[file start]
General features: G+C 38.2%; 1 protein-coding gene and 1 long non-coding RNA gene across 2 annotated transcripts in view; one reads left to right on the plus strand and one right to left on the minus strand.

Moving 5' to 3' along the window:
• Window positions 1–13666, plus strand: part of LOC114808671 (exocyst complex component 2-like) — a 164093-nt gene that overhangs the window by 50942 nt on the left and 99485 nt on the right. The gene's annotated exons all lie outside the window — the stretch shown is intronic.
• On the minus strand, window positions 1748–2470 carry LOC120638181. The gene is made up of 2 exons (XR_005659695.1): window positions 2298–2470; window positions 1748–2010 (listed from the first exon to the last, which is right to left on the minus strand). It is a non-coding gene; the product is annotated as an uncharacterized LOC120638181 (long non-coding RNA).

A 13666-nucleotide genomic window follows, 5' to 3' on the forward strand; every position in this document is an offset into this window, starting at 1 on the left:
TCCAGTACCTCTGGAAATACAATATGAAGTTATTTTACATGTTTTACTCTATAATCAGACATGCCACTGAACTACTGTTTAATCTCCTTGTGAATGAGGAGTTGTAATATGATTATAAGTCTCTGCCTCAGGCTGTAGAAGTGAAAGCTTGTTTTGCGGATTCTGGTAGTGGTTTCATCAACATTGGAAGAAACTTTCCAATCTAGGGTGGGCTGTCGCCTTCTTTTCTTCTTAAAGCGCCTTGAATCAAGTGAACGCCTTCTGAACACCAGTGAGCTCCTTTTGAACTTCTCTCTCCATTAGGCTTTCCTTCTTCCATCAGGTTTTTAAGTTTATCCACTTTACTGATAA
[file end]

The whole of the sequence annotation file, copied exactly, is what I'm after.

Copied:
General features: G+C 38.2%; 1 protein-coding gene and 1 long non-coding RNA gene across 2 annotated transcripts in view; one reads left to right on the plus strand and one right to left on the minus strand.

Moving 5' to 3' along the window:
• Window positions 1–13666, plus strand: part of LOC114808671 (exocyst complex component 2-like) — a 164093-nt gene that overhangs the window by 50942 nt on the left and 99485 nt on the right. The gene's annotated exons all lie outside the window — the stretch shown is intronic.
• On the minus strand, window positions 1748–2470 carry LOC120638181. The gene is made up of 2 exons (XR_005659695.1): window positions 2298–2470; window positions 1748–2010 (listed from the first exon to the last, which is right to left on the minus strand). It is a non-coding gene; the product is annotated as an uncharacterized LOC120638181 (long non-coding RNA).

A 13666-nucleotide genomic window follows, 5' to 3' on the forward strand; every position in this document is an offset into this window, starting at 1 on the left:
TCCAGTACCTCTGGAAATACAATATGAAGTTATTTTACATGTTTTACTCTATAATCAGACATGCCACTGAACTACTGTTTAATCTCCTTGTGAATGAGGAGTTGTAATATGATTATAAGTCTCTGCCTCAGGCTGTAGAAGTGAAAGCTTGTTTTGCGGATTCTGGTAGTGGTTTCATCAACATTGGAAGAAACTTTCCAATCTAGGGTGGGCTGTCGCCTTCTTTTCTTCTTAAAGCGCCTTGAATCAAGTGAACGCCTTCTGAACACCAGTGAGCTCCTTTTGAACTTCTCTCTCCATTAGGCTTTCCTTCTTCCATCAGGTTTTTAAGTTTATCCACTTTACTGATAA